In the middle bay region breaking fish are gaining the most attention as a mix of striped bass and a bluefish chase schools of bay anchovies and juvenile menhaden in the main stem of the bay and lower sections of the region's tidal rivers. The action is frequently marked by diving sea gulls but at times there may be no birds present. Slicks and resting birds can also mark the way to fish suspended below the surface; a good depth finder is very important tool this time of the year to mark fish. Most are using metal jigs and flattening the barb on the hook since sub-legal striped bass will be a large part of the fish encountered. Areas such as Eastern Bay, the mouth of the Choptank and the western shore tidal rivers are seeing breaking fish on a regular basis. There are still some bluefish in the region and make a welcomed addition to the fish box. Two good options are jigging and casting to breaking fish, or trolling along channel edges with a mix of umbrella rigs, spoons and surge tube lures (hoses). Since water temperatures are now around 61° lures can be trolled at all depths. Most are using a combination of planers, inline weights and allowing some lures to troll near the surface. Also of note is that very clear water has been prevalent in the middle bay region.
Fishing for striped bass in the shallows has been good as cool water temperatures give the fish more freedom to roam. It is still a morning and evening fishery and topwater lures offer the most fun. Trolling single or tandem bucktails and crankbaits in the tidal rivers near prominent points and similar areas in waters about 10' deep can also be a productive option.
Fishing for white perch has been good in the lower sections of the region's tidal rivers near structure in relatively shallow water. Casting small jigs, spinners and spinnerbait type lures can offer a lot of fun on an ultra-light outfit. White perch can also be found holding in deeper water suspended over oyster reefs and can be caught on simple bottom rigs baited with bloodworms, clams or peeler crab. There has also been some small sea trout mixed in with the white perch at some locations. Jigs with a dropper fly can also be a good option for white perch at deeper depths.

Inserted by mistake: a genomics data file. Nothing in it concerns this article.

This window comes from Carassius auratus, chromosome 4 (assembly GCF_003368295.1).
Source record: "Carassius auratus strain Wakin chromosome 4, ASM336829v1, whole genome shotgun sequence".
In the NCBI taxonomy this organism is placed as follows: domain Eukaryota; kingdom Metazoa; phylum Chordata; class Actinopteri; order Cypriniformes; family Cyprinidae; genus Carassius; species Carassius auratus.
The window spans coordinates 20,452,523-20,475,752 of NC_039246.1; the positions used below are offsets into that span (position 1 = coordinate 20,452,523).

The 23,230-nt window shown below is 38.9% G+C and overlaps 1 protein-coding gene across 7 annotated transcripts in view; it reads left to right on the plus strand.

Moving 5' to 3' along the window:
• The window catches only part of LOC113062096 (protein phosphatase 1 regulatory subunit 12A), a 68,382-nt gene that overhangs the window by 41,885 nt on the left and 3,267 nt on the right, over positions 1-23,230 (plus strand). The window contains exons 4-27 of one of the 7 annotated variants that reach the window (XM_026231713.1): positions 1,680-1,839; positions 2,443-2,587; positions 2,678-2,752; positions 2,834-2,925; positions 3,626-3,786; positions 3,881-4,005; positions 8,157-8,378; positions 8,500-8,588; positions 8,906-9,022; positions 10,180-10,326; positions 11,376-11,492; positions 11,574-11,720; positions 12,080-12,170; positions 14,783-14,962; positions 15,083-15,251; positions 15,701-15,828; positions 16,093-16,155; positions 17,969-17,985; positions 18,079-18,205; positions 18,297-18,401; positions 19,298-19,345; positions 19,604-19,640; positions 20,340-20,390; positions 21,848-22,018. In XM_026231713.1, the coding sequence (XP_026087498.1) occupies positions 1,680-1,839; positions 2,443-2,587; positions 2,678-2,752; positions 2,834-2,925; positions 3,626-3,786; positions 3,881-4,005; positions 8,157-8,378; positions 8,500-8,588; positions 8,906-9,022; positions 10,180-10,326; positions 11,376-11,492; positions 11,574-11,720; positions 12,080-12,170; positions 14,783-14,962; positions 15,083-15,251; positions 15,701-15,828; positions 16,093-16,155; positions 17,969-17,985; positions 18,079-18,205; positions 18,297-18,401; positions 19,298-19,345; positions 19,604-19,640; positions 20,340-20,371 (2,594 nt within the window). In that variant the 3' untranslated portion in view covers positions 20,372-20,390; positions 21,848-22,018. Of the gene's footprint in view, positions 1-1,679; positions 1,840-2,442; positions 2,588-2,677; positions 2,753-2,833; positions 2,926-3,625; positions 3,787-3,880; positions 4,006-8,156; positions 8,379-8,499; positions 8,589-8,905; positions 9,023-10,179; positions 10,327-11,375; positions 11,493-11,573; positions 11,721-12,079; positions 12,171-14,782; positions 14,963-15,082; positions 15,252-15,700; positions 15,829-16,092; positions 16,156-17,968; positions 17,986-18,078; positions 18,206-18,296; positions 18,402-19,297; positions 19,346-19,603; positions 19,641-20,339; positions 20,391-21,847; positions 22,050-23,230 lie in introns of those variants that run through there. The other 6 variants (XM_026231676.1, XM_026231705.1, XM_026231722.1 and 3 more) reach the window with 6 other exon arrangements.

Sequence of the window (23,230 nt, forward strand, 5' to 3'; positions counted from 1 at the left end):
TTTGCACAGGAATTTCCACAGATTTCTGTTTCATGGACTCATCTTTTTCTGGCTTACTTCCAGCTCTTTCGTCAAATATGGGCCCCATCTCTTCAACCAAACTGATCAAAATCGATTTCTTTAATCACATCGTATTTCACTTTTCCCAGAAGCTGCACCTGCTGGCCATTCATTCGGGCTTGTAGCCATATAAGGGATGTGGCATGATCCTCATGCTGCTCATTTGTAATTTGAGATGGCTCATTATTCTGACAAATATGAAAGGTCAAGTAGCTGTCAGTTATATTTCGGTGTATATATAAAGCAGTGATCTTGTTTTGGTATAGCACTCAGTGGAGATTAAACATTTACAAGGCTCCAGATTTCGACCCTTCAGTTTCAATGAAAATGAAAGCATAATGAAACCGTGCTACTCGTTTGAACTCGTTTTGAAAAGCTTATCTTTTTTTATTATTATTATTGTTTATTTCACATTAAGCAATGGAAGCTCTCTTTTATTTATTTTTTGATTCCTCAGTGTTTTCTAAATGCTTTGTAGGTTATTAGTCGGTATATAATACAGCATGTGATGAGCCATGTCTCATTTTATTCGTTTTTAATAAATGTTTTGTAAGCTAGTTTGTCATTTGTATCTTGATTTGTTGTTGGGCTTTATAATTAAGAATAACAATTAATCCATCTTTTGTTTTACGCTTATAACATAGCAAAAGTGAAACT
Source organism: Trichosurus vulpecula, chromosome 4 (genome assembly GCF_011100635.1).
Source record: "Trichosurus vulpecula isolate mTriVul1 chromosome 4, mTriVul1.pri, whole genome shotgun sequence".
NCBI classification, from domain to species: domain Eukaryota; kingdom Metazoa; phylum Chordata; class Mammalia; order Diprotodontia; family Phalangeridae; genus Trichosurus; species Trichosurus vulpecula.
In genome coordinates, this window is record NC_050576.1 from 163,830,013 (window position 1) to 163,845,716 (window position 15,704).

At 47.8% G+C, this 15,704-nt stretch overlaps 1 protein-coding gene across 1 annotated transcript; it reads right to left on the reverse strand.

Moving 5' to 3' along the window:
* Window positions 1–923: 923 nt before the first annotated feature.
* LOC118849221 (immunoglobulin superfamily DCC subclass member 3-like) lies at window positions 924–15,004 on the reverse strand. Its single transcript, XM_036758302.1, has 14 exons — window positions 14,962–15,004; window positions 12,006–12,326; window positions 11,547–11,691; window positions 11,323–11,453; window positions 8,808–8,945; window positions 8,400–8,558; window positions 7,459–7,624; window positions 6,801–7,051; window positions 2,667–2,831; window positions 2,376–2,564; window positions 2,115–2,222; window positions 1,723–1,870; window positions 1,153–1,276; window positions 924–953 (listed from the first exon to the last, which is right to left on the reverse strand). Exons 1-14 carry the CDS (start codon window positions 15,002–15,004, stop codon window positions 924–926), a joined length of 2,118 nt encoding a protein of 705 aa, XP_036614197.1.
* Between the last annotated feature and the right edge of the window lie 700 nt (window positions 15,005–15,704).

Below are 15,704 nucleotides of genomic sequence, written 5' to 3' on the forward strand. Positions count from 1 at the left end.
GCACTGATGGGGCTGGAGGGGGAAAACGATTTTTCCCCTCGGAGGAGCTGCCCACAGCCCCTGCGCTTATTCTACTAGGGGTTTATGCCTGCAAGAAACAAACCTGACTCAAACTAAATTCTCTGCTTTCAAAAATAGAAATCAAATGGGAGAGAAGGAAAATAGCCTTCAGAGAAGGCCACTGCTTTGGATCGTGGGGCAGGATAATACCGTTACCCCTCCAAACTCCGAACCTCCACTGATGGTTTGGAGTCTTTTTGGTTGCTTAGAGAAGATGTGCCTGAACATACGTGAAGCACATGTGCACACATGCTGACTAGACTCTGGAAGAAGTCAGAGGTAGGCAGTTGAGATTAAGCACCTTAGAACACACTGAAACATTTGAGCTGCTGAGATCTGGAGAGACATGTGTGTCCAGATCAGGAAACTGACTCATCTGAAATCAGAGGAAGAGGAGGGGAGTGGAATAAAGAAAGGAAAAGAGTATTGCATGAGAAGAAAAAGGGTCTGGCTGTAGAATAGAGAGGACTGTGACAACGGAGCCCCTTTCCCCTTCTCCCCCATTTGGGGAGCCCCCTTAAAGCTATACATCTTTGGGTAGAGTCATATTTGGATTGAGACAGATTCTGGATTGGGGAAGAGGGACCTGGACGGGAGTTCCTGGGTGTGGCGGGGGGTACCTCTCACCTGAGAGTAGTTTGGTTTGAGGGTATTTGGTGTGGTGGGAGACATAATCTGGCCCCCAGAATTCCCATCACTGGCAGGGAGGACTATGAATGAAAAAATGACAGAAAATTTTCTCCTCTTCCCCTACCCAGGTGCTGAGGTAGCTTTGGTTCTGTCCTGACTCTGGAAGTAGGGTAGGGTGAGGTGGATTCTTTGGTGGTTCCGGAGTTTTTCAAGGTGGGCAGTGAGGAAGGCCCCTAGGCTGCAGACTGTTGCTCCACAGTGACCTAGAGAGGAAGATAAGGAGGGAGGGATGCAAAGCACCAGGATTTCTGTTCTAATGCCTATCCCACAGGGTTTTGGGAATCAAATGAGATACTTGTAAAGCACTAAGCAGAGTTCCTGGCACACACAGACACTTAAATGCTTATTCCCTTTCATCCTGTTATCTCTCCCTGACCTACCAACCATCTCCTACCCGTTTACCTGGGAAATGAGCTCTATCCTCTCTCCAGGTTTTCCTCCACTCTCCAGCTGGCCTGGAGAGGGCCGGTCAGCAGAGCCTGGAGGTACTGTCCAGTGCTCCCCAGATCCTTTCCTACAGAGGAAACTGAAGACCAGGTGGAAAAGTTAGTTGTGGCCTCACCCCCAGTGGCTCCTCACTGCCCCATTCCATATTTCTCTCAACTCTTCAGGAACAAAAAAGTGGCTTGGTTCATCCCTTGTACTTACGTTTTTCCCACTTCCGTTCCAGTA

In the lower bay region there are a lot of breaking fish being seen out on the bay and lower areas of the region's tidal rivers; unfortunately most of these fish are sub-legal striped bass but there are bluefish mixed in. There are some legal sized striped bass being caught by jigging and trolling but it would seem most of that action is occurring in the lower Potomac and Patuxent Rivers. Shallow water fishing for striped bass with topwater lures in the mornings and evenings at locations such as Cedar Point have been good. Jigging over suspended fish on the steep channel edges in the lower Potomac and Patuxent has also been an option. Roy Harrell holds up a keeper he caught while jigging near Solomons. 

Photo by courtesy of Roy Harrell
White perch fishing has been good in the region's tidal rivers and Tangier Sound. Many of the white perch are still shallow so casting small lures with light tackle is a fun way to fish for them. They can also be caught in deeper waters suspended over reefs and shoals by using bottom rigs baited with bloodworms, clams or peeler crab.
Recreational crabbers are still able to find enough crabs to make a bushel limit this week but it will take some work. Most of the better crabbing is occurring in about 15' of water or more and with water temperatures hovering around 60°; it doesn't take much for the crabs to drop off a trotline. There are a lot of sooks and small crabs as well as a fair portion of the larger crabs being light. Razor clams are by far the best bait to use and using collapsible crab traps or rings can be a great addition to running a trotline.